Another factor the company will be forced to face is competition. LULU has enjoyed a first mover advantage in this niche market segment, but as the company continues to find and grow its successful business, competition will take notice and work to achieve a market share of their very own. Unfortunately for LULU, there are very few barriers to entry in the athletic apparel industry, especially as design and function are very tough patents to support. Just recently, the company engaged some brand leading apparel producers with little fanfare and even fewer results:
lululemon athletica canada inc., a subsidiary of lululemon athletica inc., Calvin Klein, Inc., a wholly owned subsidiary of PVH Corp, and G-III Apparel Group, Ltd., a Calvin Klein, Inc. licensee for Calvin Klein Performance, have entered into a settlement agreement that will resolve the pending design patent litigation related to certain yoga pant designs. The terms of the parties settlement agreement are confidential. Pursuant to the agreement, the pending litigation will be dismissed.
On the surface and even within the detailed balance sheet, everything looks quite good for investors, but it remains to be seen whether or not lululemon athletica can continue producing the same results in the coming quarters and years. Some would-be investors question the quality of earnings the company is producing alongside what the company will produce in the future. They point to relative steps the company has taken and how the account for the company's real estate purchases. A fellow Seeking Alpha contributor detailed last year's LULU purchase of the company's corporate headquarters:
In March 2011, the company acquired the building that housed its Global Store Support Centre for $65.1 million, which represented 53%(!) of their capital expenditures in 2011 despite opening stores equivalent to 30% of its store base. What we found most interesting is that the company attributed $60 million of the purchase to land and approximately $5.1 million to the building. As a result, this $65 million capital expenditure likely only results in a $150,000 annual depreciation expense assuming a 30 year useful life for the building. We believe the company was likely paying significantly more to lease the approximately 70,000 s.f. of this building it was already occupying. And because the value is primarily attributed to land, lululemon will not get a tax deduction for depreciation of $60 mm of the purchase. We believe the accounting for this transaction is EPS driven and not shareholder friendly.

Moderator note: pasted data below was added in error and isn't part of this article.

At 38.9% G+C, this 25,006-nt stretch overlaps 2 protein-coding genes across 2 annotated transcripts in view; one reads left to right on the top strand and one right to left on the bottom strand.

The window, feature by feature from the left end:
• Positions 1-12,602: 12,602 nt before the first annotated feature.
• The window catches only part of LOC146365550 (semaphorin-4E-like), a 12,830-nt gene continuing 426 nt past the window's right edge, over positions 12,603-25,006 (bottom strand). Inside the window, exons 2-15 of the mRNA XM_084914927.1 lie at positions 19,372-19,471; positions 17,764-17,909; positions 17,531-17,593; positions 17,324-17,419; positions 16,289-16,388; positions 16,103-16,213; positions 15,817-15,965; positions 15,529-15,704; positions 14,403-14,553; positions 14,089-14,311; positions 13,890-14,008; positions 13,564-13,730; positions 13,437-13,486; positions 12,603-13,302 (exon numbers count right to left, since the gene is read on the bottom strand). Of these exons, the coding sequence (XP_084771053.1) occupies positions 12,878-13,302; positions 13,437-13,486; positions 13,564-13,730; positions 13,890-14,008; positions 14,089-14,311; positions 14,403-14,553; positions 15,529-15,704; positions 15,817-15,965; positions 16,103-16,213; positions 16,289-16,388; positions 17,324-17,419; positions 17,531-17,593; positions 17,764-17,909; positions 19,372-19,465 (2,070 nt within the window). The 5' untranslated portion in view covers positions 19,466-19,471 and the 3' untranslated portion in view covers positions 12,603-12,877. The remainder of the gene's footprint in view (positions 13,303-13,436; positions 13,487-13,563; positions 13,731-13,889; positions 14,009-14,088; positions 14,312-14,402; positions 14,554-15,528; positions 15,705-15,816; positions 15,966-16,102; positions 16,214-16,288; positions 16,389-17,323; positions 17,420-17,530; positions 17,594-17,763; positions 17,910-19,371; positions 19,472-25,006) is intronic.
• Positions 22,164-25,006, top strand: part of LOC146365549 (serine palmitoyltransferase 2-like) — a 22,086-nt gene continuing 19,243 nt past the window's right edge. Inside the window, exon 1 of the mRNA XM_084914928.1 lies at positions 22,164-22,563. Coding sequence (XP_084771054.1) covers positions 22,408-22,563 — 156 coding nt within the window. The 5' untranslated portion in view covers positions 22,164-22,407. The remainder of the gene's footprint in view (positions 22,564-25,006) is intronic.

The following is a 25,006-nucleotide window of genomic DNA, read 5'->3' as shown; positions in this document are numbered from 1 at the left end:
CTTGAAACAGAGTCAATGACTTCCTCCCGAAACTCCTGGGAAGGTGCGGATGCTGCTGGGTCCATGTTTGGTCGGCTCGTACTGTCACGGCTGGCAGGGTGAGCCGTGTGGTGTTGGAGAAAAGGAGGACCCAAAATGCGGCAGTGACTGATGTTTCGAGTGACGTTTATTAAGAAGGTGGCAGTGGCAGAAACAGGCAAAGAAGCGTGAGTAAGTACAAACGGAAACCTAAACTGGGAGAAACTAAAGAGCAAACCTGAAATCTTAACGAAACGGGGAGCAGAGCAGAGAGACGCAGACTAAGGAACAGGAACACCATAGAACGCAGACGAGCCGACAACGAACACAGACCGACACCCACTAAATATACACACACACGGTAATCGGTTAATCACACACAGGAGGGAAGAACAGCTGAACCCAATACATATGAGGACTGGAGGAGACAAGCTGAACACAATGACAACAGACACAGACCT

Capital Ladder Advisory Group agrees with the assessment of the earnings quality produced by LULU for the better part of 2012 to have been beneficiary in the short term and probably less than shareholder friendly in the long term. Some of the actions which the company has taken in the realm of investing capital into the brand and brand buildout have benefited the company in 2012, but will likely roll off at the end of fiscal 2012. Does this mean slower growth or lower margins going forward? Not necessarily, but there certainly is cause for revaluation.
In light of very little commentary from management intra quarter, investors are left wondering if sales have continued their strong momentum. Given the niche market size for which LULU targets its product assortment and growing global economic concerns, one can only wonder if the company has been able to encapsulate itself from the downticks in economic activity. With London teetering in and out of recession for most of the year, did the company feel any impact in this market? Has a slowdown in Australia impacted sales in the region or its new e-commerce site? What about those pesky supply issues? Last year the company embarked on a campaign that would serve to put an end to supply issues and has seen success with this operational execution through most of 2012, but have the company's mills been able to keep pace with the rate of growth LULU is seeing. What about shipping issues? With the New York/New Jersey Port closure during Hurricane Sandy, did the company have to increase their shipping budget to include more than expected air freight? There are a lot of questions here and on the surface they may seem to be over examining the company's operations and mixing global macroeconomic issues into the analysis, but it is usually the topics we tend to dismiss out-of-hand that trip up a highly valued stock.
On the other hand, the company does have tax related and even currency related benefits it should see in the quarterly recently ended. For much of Q3 2012, the U.S. dollar was valued right around 98 cents vs. the Canadian Dollar, nearly a full penny above the company's guidance which assumed a relative value of 97 cents on the USD/CAD for the quarter. See chart below:
Click to enlarge image.
Let's also consider that the company is still growing and the stock is classified as a growth stock. A surprise announcement from the CEO about entering a new market could serve to benefit the stock price should sales not meet expectations for the quarter, which barring any unforeseeable disaster is unlikely.
In all, it is a great bear vs. bull battle being played out in lululemon athletica. It's hard to see LULU never missing a beat, and surely the bears will pounce on the stock when it does. Currently, bears have accumulated roughly 11% of the float or 14.6 million shares held short. On Dec. 6, before the opening bell, we will find out who wins this battle.